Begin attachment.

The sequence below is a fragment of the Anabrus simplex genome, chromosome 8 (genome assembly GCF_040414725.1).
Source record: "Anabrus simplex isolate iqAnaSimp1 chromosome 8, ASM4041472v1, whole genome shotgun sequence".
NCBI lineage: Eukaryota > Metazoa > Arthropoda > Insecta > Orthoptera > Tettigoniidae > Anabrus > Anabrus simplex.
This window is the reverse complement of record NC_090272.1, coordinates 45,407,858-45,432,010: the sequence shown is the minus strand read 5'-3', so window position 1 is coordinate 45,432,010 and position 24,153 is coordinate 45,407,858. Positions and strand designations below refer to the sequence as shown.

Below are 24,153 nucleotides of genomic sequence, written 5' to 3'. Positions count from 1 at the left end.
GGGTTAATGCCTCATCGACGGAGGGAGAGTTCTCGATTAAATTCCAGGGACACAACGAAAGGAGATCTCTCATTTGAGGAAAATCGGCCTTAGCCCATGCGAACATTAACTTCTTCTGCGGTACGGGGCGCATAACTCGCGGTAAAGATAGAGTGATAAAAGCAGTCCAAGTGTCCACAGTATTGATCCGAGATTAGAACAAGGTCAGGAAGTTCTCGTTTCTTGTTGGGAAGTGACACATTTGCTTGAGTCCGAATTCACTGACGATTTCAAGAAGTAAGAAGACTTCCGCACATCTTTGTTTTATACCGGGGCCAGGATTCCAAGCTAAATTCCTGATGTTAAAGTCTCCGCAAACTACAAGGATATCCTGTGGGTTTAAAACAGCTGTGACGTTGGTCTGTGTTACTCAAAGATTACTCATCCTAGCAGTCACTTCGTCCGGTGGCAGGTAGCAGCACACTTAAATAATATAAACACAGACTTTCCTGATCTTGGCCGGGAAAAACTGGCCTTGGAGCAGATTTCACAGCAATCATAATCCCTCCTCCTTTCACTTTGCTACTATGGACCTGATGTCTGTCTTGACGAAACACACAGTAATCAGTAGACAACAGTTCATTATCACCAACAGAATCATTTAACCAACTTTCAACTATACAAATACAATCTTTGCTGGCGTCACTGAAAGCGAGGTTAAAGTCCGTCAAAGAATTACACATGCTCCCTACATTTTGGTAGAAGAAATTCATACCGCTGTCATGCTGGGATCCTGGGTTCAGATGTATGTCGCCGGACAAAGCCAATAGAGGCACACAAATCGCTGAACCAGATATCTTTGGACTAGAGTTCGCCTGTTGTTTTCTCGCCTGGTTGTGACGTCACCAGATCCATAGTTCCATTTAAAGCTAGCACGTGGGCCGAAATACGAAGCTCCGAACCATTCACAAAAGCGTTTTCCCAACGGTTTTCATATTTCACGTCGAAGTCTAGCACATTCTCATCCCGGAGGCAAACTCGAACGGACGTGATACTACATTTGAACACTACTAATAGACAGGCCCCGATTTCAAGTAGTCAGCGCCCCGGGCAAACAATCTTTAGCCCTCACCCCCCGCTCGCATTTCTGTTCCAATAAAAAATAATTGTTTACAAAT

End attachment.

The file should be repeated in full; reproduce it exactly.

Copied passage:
The sequence below is a fragment of the Anabrus simplex genome, chromosome 8 (genome assembly GCF_040414725.1).
Source record: "Anabrus simplex isolate iqAnaSimp1 chromosome 8, ASM4041472v1, whole genome shotgun sequence".
NCBI lineage: Eukaryota > Metazoa > Arthropoda > Insecta > Orthoptera > Tettigoniidae > Anabrus > Anabrus simplex.
This window is the reverse complement of record NC_090272.1, coordinates 45,407,858-45,432,010: the sequence shown is the minus strand read 5'-3', so window position 1 is coordinate 45,432,010 and position 24,153 is coordinate 45,407,858. Positions and strand designations below refer to the sequence as shown.

Below are 24,153 nucleotides of genomic sequence, written 5' to 3'. Positions count from 1 at the left end.
GGGTTAATGCCTCATCGACGGAGGGAGAGTTCTCGATTAAATTCCAGGGACACAACGAAAGGAGATCTCTCATTTGAGGAAAATCGGCCTTAGCCCATGCGAACATTAACTTCTTCTGCGGTACGGGGCGCATAACTCGCGGTAAAGATAGAGTGATAAAAGCAGTCCAAGTGTCCACAGTATTGATCCGAGATTAGAACAAGGTCAGGAAGTTCTCGTTTCTTGTTGGGAAGTGACACATTTGCTTGAGTCCGAATTCACTGACGATTTCAAGAAGTAAGAAGACTTCCGCACATCTTTGTTTTATACCGGGGCCAGGATTCCAAGCTAAATTCCTGATGTTAAAGTCTCCGCAAACTACAAGGATATCCTGTGGGTTTAAAACAGCTGTGACGTTGGTCTGTGTTACTCAAAGATTACTCATCCTAGCAGTCACTTCGTCCGGTGGCAGGTAGCAGCACACTTAAATAATATAAACACAGACTTTCCTGATCTTGGCCGGGAAAAACTGGCCTTGGAGCAGATTTCACAGCAATCATAATCCCTCCTCCTTTCACTTTGCTACTATGGACCTGATGTCTGTCTTGACGAAACACACAGTAATCAGTAGACAACAGTTCATTATCACCAACAGAATCATTTAACCAACTTTCAACTATACAAATACAATCTTTGCTGGCGTCACTGAAAGCGAGGTTAAAGTCCGTCAAAGAATTACACATGCTCCCTACATTTTGGTAGAAGAAATTCATACCGCTGTCATGCTGGGATCCTGGGTTCAGATGTATGTCGCCGGACAAAGCCAATAGAGGCACACAAATCGCTGAACCAGATATCTTTGGACTAGAGTTCGCCTGTTGTTTTCTCGCCTGGTTGTGACGTCACCAGATCCATAGTTCCATTTAAAGCTAGCACGTGGGCCGAAATACGAAGCTCCGAACCATTCACAAAAGCGTTTTCCCAACGGTTTTCATATTTCACGTCGAAGTCTAGCACATTCTCATCCCGGAGGCAAACTCGAACGGACGTGATACTACATTTGAACACTACTAATAGACAGGCCCCGATTTCAAGTAGTCAGCGCCCCGGGCAAACAATCTTTAGCCCTCACCCCCCGCTCGCATTTCTGTTCCAATAAAAAATAATTGTTTACAAAT